Statements on functional form of continuous predictors
Dichotomization of continuous predictors is an aspect of functional forms of continuous predictors that was frequently discussed. Many authors argued against categorization of continuous variables because it may lead to loss of power, to increased risk of false positive results, to underestimation of variation, and to concealment of non-linearities [21, 26, 31, 69]. However, other authors advised to categorize continuous variables if the relation to the outcome is non-linear [24, 25, 59].
Statements on variable selection
We also found recommendations in favor of or against specific variable selection methods. Four articles explicitly recommended to take advantage of background knowledge to select variables [15, 20, 48, 59]. Univariate screening was advised against by one article . Comparing stepwise selection methods, Grant et al.  preferred backward elimination over forward selection. Authors warned about consequences of stepwise methods such as unstable selection and overfitting [21, 31]. It was also pointed out that selected models must be interpreted with greatest caution and implications should be checked on new data [28, 53].
Methodological gaps in the series
This descriptive analysis of contents gives rise to some observations on important gaps and possibly misleading recommendations. First, we found that one general type of regression models, Poisson regression, was not treated in most series. This omission is probably due to the fact that Poisson regression is less frequently applied in medical research because most outcomes are binary or time-to-event and, therefore, logistic and Cox regression are more frequent. Second, several series introduced the possibility of non-linear relations of continuous covariates with the outcome. However, only few statements on how to deal with non-linearities by specifying flexible functional forms in multiple regression were available. Third, we did not find very detailed information on advantages and disadvantages of data-driven variable selection methods in any of the series. Finally, tutorials on statistical software and on specific code examples were hardly found in the reviewed series.
Misleading recommendations in the series
Quality assessment of recommendations would have been controversial and we did not intend doing it. Nevertheless, here we mention two issues that we consider as severely misleading. Although univariate screening as a method for variable selection was never recommended in any of the series, one article showed an example with the application of this procedure to pre-filter the explanatory variables based on their associations with the outcome variable . It is known since long that univariate screening should be avoided because it has the potential to wrongly reject important variables . In another article it was suggested that a model can be considered robust if results from both backward elimination and forward selection agree . Such agreement does not support robustness of stepwise methods: relying on agreement is a poor strategy [84, 85].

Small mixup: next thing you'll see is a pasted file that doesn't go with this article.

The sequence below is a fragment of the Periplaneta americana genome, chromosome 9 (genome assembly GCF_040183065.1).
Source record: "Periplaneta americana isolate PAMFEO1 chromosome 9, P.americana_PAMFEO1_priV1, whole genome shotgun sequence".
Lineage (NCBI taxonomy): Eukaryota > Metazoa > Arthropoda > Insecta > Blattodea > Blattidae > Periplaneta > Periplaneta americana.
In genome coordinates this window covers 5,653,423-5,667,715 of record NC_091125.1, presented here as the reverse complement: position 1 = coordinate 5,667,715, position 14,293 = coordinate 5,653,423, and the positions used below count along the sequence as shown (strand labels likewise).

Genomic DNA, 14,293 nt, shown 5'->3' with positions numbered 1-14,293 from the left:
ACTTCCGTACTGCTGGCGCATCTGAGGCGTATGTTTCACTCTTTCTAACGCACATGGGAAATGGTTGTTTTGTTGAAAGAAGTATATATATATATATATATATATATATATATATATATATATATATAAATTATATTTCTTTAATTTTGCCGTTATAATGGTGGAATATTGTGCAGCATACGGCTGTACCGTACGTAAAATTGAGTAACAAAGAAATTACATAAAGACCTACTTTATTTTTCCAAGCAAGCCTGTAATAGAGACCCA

Series and articles recommended to read
Depending on the aim of the planned study, as well as the focus and knowledge level of the reader, different series and articles might be recommended. The series in Circulation comprised three papers about multiple linear and logistic regression [24–26], which provide basics and describe many essential aspects of univariable and multivariable regression modeling. For more advanced researchers, we recommend the article of Nuñez et al. in Revista Española de Cardiologia , which gives a quick overview of aspects and existing methods including functional forms and variable selection. The Nature Methods series published short articles focusing on few, specific aspects of regression modeling [34–42]. This series might be of interest if one likes to spent more time on learning about regression modeling. If someone is especially interested in prediction models, we recommend a concise publication in the European Heart Journal , which provides details on model development and validation for predictive purposes. For the same topic we can also recommend the paper by Grant et al. . We consider all series and articles recommended in this paragraph as suitable reading for medical researchers but this does not imply that we agree to all explanations, statements and aspects discussed.
Summary and consequences for future work
This review summarizes the knowledge about regression modeling that is transferred through statistical tutorials published in medical journals. A total of 23 series with 57 topic-relevant articles were identified and evaluated for coverage of 44 aspects of regression modeling. We found that almost all aspects of regression modeling were at least mentioned in any of the series. Several aspects of regression modeling, in particular most general aspects, were covered. However, detailed descriptions and explanations of non-linear relations and variable selection in multivariable models were lacking. Only few papers provided suitable methods and software guidance for analysts with a relatively weak statistical background and limited practical experience as recommended by the STRATOS initiative . However, we confess that currently there is no agreement on state of the art methodology .